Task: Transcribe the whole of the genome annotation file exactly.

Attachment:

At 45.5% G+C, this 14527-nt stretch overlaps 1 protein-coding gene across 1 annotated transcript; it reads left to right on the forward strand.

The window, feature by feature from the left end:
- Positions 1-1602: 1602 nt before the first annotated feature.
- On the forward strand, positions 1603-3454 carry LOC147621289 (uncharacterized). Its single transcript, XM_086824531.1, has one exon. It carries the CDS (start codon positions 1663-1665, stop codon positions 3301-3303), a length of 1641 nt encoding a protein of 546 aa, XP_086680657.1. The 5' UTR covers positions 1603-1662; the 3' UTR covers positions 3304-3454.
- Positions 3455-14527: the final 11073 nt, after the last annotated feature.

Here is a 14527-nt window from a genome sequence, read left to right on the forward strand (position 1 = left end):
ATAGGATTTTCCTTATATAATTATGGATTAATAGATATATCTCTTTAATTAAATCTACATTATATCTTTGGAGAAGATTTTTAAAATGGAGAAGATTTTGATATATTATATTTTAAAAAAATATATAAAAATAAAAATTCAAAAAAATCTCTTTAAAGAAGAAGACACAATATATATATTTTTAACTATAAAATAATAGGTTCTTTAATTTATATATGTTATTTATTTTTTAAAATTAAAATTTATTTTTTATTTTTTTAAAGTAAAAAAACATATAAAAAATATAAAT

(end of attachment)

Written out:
At 45.5% G+C, this 14527-nt stretch overlaps 1 protein-coding gene across 1 annotated transcript; it reads left to right on the forward strand.

The window, feature by feature from the left end:
- Positions 1-1602: 1602 nt before the first annotated feature.
- On the forward strand, positions 1603-3454 carry LOC147621289 (uncharacterized). Its single transcript, XM_086824531.1, has one exon. It carries the CDS (start codon positions 1663-1665, stop codon positions 3301-3303), a length of 1641 nt encoding a protein of 546 aa, XP_086680657.1. The 5' UTR covers positions 1603-1662; the 3' UTR covers positions 3304-3454.
- Positions 3455-14527: the final 11073 nt, after the last annotated feature.

Here is a 14527-nt window from a genome sequence, read left to right on the forward strand (position 1 = left end):
ATAGGATTTTCCTTATATAATTATGGATTAATAGATATATCTCTTTAATTAAATCTACATTATATCTTTGGAGAAGATTTTTAAAATGGAGAAGATTTTGATATATTATATTTTAAAAAAATATATAAAAATAAAAATTCAAAAAAATCTCTTTAAAGAAGAAGACACAATATATATATTTTTAACTATAAAATAATAGGTTCTTTAATTTATATATGTTATTTATTTTTTAAAATTAAAATTTATTTTTTATTTTTTTAAAGTAAAAAAACATATAAAAAATATAAAT